(As usual, click to enlarge)
This little box is the heart of an electrical conversion. Similar to the head of an ICE (internal combustion engine), it controls the speed at which the electric motor spins. It does this by breaking up the power stream coming in from the batteries into tiny little pulses. This is called Pulse Width Modulation or PWM. There are many different types of controllers out there. In general, if you found a motor with standard voltage range, there is a controller on the market that will work for it. Some are more complex than others. Some offer built in regen capabilities, while other require computer programing and digital displays.
Our controller is a Curtis 1209B. It is designed to run a series motor, but since we got it for such a good deal, we made it work with ours by only using it to power the armature. See the wiring diagram below for more details. This controller is not fancy. It is weather proof, simple and robust. If you haven't figured it out by now, we love simple and robust.
We will explain more below in the "BATTERIES" section. But for now, as long as you can create a battery bank that can be wired to produce the required voltage for the rest of your system, then you'll be fine. Also keep in mind how much space and weight the bank will require. Ours fit perfectly where our old fuel tank used to be and helped offset all the weight we lost by removing the tank and the old diesel motor. For typical lead acid banks, at 36V you will need 3 -12v or 6-6V batteries. A 48V bank will require 4 or 8 respectively and so on. Although you can purchase massive deep cycle batteries with equally large aH ratings, we don't see the value of them since it is very difficult to maneuver them into tight spaces on a boat. Ideally, if you can afford them, a lithium bank would be the best for an electric motor conversion. We'll talk more about them in the "WHAT"S NEXT" section below.
All our wires our tinned copper or "Marine Grade", although, we despise that term since it often just means "more expensive." The majority of which, we scrapped off of boats that were being demolished at the boatyard. What we couldn't find for free, we purchased from a local discount marine store that sold surplus marine components. This allowed us to spend very little for all the wiring.
For the most part it is all oversized, but when it comes to wire, the bigger the better. There are many useful online calculators that can help give an idea of what size wire will be appropriate for a given application. If your wiring is undersized, the system will lose some efficiency. For the most part this is of no concern. However, in extreme circumstances it will heat the wire to the point of melting things. For example, we undersized the cables connecting the motor controller to the armature, after a 15min full power test at the dock, we melted off the heat shrink tubing on the terminal lugs. It was quickly replaced by something much more beefy and hasn't been a problem since.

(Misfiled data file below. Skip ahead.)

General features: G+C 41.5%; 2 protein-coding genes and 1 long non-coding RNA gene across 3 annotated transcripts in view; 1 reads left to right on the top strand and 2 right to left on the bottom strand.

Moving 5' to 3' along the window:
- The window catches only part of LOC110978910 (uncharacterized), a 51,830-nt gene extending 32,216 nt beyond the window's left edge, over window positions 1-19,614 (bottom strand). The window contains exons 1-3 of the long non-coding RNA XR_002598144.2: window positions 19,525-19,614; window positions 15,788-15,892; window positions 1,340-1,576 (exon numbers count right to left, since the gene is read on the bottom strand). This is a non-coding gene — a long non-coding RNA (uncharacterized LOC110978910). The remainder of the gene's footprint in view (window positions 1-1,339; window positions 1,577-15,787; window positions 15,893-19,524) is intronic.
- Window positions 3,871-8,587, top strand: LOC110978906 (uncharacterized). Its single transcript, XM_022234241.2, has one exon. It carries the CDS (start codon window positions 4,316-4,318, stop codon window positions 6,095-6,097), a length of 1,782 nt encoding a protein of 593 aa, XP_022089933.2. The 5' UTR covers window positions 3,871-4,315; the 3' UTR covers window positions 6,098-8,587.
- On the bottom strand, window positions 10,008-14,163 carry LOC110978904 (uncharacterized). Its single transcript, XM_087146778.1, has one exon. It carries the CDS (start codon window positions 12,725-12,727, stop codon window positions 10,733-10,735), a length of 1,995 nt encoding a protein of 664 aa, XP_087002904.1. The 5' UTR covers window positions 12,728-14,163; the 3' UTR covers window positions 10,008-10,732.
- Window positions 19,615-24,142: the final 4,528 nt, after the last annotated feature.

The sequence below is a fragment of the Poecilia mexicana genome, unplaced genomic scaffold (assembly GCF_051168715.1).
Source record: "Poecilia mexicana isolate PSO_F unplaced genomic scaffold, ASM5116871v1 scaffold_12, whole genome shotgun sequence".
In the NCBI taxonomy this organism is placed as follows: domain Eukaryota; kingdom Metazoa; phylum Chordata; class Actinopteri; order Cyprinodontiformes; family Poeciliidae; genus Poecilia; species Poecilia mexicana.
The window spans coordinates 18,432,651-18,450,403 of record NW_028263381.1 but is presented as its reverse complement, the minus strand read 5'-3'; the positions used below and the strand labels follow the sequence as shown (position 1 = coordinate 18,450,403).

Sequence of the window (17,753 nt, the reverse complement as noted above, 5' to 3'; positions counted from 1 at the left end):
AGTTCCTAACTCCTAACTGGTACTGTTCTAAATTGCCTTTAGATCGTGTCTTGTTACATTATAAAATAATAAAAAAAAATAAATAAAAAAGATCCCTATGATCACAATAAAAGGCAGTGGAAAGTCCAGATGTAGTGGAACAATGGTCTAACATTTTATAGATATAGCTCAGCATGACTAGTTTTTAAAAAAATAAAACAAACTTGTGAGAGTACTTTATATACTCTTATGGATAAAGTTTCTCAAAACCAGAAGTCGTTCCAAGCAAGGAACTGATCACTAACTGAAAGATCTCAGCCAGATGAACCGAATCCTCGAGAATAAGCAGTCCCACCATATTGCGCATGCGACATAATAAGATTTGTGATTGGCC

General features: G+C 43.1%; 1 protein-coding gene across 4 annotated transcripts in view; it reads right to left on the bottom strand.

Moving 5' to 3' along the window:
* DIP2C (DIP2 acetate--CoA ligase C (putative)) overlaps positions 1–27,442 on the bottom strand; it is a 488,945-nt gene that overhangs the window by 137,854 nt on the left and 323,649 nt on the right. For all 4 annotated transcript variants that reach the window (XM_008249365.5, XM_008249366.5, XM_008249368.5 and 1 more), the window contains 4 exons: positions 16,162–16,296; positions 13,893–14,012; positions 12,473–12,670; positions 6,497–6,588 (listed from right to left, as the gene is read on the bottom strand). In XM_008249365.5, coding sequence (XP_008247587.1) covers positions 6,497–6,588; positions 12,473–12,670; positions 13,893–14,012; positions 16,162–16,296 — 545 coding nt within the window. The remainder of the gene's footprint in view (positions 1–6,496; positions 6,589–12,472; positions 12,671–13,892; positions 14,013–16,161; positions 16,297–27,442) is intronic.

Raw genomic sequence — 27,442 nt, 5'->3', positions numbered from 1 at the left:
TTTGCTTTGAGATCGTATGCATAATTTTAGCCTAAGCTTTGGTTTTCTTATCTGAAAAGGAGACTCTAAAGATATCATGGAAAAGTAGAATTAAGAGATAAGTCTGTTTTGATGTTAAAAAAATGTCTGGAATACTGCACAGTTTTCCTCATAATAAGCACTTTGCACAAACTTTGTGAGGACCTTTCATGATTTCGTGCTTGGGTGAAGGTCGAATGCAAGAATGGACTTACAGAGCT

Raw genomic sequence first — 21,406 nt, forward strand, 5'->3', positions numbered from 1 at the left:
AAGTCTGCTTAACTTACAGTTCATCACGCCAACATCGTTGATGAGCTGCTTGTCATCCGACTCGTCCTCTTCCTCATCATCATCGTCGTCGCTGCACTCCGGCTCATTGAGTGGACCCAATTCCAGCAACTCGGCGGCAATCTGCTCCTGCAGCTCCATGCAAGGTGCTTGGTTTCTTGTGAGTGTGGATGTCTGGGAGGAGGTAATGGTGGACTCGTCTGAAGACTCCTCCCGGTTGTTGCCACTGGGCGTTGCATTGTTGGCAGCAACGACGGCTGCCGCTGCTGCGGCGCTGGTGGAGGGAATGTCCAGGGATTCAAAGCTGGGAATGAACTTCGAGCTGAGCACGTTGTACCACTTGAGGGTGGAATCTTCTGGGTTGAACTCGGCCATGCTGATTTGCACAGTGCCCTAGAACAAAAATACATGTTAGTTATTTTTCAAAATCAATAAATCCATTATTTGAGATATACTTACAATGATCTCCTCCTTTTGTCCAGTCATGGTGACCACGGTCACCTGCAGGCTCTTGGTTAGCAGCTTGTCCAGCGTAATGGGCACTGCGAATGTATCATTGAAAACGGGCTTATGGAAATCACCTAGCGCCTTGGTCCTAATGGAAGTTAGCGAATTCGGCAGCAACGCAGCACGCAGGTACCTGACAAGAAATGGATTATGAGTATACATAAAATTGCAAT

Oops, almost forgot. Somehow we had to keep the motor inline with the transmission and securely mounted to the boat. We built and re-built 6 different mounting brackets prior to the one we have now. Each being fabricated after hours of sketches and models were developed. We didn't have to modify the motor any or the transmission itself. However, we did modify the original transmission adapter plate that was used to attach it to the back of our Westerbeke. We then securely attached the transmission to the hull of our boat. This allowed the motor to float in front of it, leaving the transmission to absorb any thrust from the prop.
We fabricated the brackets out of steal since it is easy to work with and weld. Once we settled on a final design, we epoxied and painted the brackets and motor with engine enamel. We're quite pleased with the final outcome. All the exposed metal is protected from corrosion and it is very securely mounted to the old engine pan.
In tandem to our bracket iterations, were several attempts to connect the motor to the transmission. Our early versions were poorly aligned causing horrible vibrations that in turn produced noise. Noise was something we were trying to avoid by going electric. The final design paired two identical sprockets, connected inline by a #50 double roller chain. This seems to work quite well. It allows for small misalignments and produces the least amount of noise. There are of course many other options out there, and someday we may experiment with them. But, for now, this set up works for us.
Take a look through our Electro-Beke playlist on Youtube for video of the installation process.
Here it is. The schematic you've all been requesting. You may notice that it is drawn for a direct drive system, where the motor is used to electronically shift from forward to reverse. We have since installed our motor in front of our old transmission and no longer need the Fwd/Rev circuit. However, since the majority of set ups out there use the motor to achieve Fwd/Rev, we wanted to show our diagram depicting a similar set up. If you end up with a Series or PM motor, you should be able to modify this diagram by excluding the 12V bank to motor connections. However, many of the components, like the contactors, require a 12V supply to operate their solenoids. So you will still need a 12V accessory bank. This is often the house bank of a boat, since many smaller boats run 12V house banks anyway.
Below are the components we used, why we chose them, where to buy them and pictures of them installed in our boat. If you didn't figure it out already, their letters correspond to the diagram above.